Monitoring of cerebral blood flow and metabolism in traumatic brain injury

Jean F. Soustiel, Thomas C. Glenn, Venyamin Shik, John Boscardin, Eugenia Mahamid, Menashe Zaaroor

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58 Scopus citations


The aim of the present study was to investigate the course of cerebral blood flow (CBF) and metabolism in traumatic brain injury (TBI) patients and to specifically characterize the changes in lactate and glucose indices in the acute post-traumatic period with regard to neurological condition and functional outcome. For this purpose, 55 consecutive TBI patients (mean age 37 ± 17 years, mean GCS 6.8 ± 3.2) were prospectively and daily evaluated. Global CBF, cerebral metabolic rates of oxygen (CMRO2), glucose (CMRGlc), and lactate (CMRLct) were calculated using arterial jugular differences. In all patients, CBF was moderately decreased during the first 24 h in comparison with normal subjects although this relative oligemia was more pronounced in patients with poor outcome (p = 0.0007). Both CMRO2 and CMRGlc were significantly depressed and correlated to outcome (p < 0.0001, p = 0.0088). CMRLct analysis revealed positive values (lactate uptake) during the first 48 h, especially in patients with favorable outcome. Both CMRO2 and CMRLct correlated with GCS (p = 0.0001, p = 0.0205). CMRLct levels showed an opposite correlation with CBF in patients with favorable and poor outcome. In the former group, correlation analysis exhibited a negative slope with evidence for increasing lactate uptake associated with lower CBF values (r = -0.1940, p = 0.0242). On the contrary, in patients with adverse outcome, CMRLct values demonstrated a weak though opposite correlation with CBF (r = 0.0942, p = 0.2733). The present data emphasize the clinical significance of monitoring of cerebral blood flow and metabolism in TBI and provide evidence for metabolic coupling between astrocytes and neurons.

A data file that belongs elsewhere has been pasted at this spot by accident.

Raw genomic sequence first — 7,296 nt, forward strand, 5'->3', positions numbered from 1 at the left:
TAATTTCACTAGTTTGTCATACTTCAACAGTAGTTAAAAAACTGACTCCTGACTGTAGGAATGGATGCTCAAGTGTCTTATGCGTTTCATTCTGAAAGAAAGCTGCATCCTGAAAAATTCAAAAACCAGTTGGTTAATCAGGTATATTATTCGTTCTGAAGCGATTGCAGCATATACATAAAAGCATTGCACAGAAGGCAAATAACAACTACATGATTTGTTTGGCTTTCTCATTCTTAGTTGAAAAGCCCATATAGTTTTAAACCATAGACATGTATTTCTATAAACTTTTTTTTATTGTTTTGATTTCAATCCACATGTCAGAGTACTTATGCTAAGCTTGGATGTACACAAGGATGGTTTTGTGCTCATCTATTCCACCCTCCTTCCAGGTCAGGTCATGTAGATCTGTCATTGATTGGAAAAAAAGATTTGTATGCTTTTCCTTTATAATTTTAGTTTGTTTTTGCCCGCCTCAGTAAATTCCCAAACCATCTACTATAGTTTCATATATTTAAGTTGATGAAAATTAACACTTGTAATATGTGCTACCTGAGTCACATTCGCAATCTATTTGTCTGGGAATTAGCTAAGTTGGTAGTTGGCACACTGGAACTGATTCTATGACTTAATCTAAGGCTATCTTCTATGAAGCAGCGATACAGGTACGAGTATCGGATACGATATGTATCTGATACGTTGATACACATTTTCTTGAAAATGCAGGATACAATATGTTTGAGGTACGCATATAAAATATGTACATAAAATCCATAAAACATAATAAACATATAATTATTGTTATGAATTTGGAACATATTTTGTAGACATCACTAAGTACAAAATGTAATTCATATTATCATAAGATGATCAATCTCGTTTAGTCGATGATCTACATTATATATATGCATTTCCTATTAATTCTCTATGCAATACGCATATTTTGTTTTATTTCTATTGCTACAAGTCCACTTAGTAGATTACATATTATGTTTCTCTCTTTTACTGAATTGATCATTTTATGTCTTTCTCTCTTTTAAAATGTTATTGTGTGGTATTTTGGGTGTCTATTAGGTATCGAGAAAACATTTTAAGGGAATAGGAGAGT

Original languageEnglish
Pages (from-to)955-965
Number of pages11
JournalJournal of Neurotrauma
Issue number9
StatePublished - Sep 2005
Externally publishedYes


  • Cerebral blood flow
  • Glucose
  • Lactate
  • Oxidative metabolism
  • Traumatic brain injury


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